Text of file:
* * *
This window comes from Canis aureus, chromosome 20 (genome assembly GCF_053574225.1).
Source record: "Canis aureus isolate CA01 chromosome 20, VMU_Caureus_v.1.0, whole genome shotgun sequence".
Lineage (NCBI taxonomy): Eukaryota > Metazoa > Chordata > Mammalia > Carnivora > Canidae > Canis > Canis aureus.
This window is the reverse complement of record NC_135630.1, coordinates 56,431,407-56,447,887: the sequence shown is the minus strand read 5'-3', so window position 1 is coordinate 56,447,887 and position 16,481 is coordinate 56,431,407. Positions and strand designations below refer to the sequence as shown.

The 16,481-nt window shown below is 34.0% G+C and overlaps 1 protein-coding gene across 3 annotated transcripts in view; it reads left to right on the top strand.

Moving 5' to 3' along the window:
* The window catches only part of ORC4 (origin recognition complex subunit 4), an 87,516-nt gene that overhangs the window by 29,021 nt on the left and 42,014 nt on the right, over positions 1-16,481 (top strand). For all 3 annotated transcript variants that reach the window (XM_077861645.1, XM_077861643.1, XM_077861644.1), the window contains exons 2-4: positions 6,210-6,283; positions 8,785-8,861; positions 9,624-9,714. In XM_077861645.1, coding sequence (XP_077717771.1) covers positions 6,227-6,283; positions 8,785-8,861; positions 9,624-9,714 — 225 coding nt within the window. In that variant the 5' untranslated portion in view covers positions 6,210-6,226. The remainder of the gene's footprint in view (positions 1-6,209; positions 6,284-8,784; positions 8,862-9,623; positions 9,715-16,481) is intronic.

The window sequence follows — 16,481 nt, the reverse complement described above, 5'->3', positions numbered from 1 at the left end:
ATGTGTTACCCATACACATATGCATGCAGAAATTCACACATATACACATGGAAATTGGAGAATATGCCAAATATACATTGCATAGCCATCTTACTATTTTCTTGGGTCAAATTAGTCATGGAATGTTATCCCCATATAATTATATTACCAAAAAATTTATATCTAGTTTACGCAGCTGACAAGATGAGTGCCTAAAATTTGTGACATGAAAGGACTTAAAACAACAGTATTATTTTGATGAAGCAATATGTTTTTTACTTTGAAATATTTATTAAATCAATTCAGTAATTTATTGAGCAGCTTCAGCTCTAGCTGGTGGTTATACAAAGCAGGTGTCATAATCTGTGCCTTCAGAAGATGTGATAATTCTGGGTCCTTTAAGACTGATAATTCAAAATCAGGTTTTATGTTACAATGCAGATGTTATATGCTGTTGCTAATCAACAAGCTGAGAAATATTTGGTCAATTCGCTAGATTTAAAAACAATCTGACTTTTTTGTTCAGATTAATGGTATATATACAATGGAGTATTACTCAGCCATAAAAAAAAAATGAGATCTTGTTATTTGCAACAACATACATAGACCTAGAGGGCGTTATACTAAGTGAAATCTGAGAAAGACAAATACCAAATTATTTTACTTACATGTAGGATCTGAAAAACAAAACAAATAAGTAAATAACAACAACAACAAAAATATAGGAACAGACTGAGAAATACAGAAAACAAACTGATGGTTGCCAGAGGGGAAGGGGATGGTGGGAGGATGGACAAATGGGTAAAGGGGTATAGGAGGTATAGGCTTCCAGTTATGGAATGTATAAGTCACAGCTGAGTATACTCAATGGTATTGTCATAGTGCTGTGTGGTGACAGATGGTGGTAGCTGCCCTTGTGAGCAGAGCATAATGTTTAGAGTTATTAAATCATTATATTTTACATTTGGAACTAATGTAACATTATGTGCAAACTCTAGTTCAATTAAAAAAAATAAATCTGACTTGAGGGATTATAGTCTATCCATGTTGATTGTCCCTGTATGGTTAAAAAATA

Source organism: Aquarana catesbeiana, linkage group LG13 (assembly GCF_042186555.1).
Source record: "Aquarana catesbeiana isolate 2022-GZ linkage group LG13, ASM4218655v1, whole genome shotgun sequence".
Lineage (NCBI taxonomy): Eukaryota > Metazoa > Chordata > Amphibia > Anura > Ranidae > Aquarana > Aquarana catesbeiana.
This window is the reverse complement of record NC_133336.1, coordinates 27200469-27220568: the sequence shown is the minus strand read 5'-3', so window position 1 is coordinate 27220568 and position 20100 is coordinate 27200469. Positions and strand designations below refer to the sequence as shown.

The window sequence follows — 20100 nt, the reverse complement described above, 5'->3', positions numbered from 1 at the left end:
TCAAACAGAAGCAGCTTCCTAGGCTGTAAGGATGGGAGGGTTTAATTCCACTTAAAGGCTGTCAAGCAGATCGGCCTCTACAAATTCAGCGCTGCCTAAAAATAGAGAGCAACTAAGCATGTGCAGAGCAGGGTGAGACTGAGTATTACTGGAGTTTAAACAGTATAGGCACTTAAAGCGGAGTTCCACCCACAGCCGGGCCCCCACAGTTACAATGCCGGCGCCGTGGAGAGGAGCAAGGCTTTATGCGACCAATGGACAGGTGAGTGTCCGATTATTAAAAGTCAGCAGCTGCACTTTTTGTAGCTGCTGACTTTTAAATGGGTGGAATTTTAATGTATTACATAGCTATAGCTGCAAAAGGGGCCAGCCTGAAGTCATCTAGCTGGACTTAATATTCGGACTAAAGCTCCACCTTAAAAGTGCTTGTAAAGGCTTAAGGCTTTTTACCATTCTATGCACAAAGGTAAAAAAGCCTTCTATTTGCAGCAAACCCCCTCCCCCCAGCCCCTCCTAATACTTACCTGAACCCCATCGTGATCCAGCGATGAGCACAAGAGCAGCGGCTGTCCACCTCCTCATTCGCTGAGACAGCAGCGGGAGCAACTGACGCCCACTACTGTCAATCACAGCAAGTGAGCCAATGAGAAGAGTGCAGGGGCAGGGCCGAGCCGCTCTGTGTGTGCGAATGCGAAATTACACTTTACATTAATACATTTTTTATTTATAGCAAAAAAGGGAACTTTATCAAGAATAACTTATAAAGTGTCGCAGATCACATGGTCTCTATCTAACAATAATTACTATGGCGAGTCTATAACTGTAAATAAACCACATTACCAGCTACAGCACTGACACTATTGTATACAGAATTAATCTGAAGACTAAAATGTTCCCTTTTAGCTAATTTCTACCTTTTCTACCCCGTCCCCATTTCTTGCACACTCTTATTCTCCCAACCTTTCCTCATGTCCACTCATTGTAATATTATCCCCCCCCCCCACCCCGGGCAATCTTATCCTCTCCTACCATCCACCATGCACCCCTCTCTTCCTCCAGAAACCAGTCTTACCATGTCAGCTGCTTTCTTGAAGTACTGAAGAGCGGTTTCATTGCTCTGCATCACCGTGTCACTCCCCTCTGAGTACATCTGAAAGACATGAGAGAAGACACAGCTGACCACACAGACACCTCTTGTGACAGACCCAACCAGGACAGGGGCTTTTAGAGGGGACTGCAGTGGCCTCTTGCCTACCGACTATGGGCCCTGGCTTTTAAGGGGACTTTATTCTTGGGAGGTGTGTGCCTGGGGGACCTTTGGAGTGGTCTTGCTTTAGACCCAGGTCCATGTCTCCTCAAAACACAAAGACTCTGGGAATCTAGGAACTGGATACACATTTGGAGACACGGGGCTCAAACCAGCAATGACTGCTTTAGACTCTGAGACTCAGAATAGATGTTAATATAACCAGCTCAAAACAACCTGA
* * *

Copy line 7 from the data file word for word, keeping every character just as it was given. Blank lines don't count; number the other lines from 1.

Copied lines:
* The window catches only part of ORC4 (origin recognition complex subunit 4), an 87,516-nt gene that overhangs the window by 29,021 nt on the left and 42,014 nt on the right, over positions 1-16,481 (top strand). For all 3 annotated transcript variants that reach the window (XM_077861645.1, XM_077861643.1, XM_077861644.1), the window contains exons 2-4: positions 6,210-6,283; positions 8,785-8,861; positions 9,624-9,714. In XM_077861645.1, coding sequence (XP_077717771.1) covers positions 6,227-6,283; positions 8,785-8,861; positions 9,624-9,714 — 225 coding nt within the window. In that variant the 5' untranslated portion in view covers positions 6,210-6,226. The remainder of the gene's footprint in view (positions 1-6,209; positions 6,284-8,784; positions 8,862-9,623; positions 9,715-16,481) is intronic.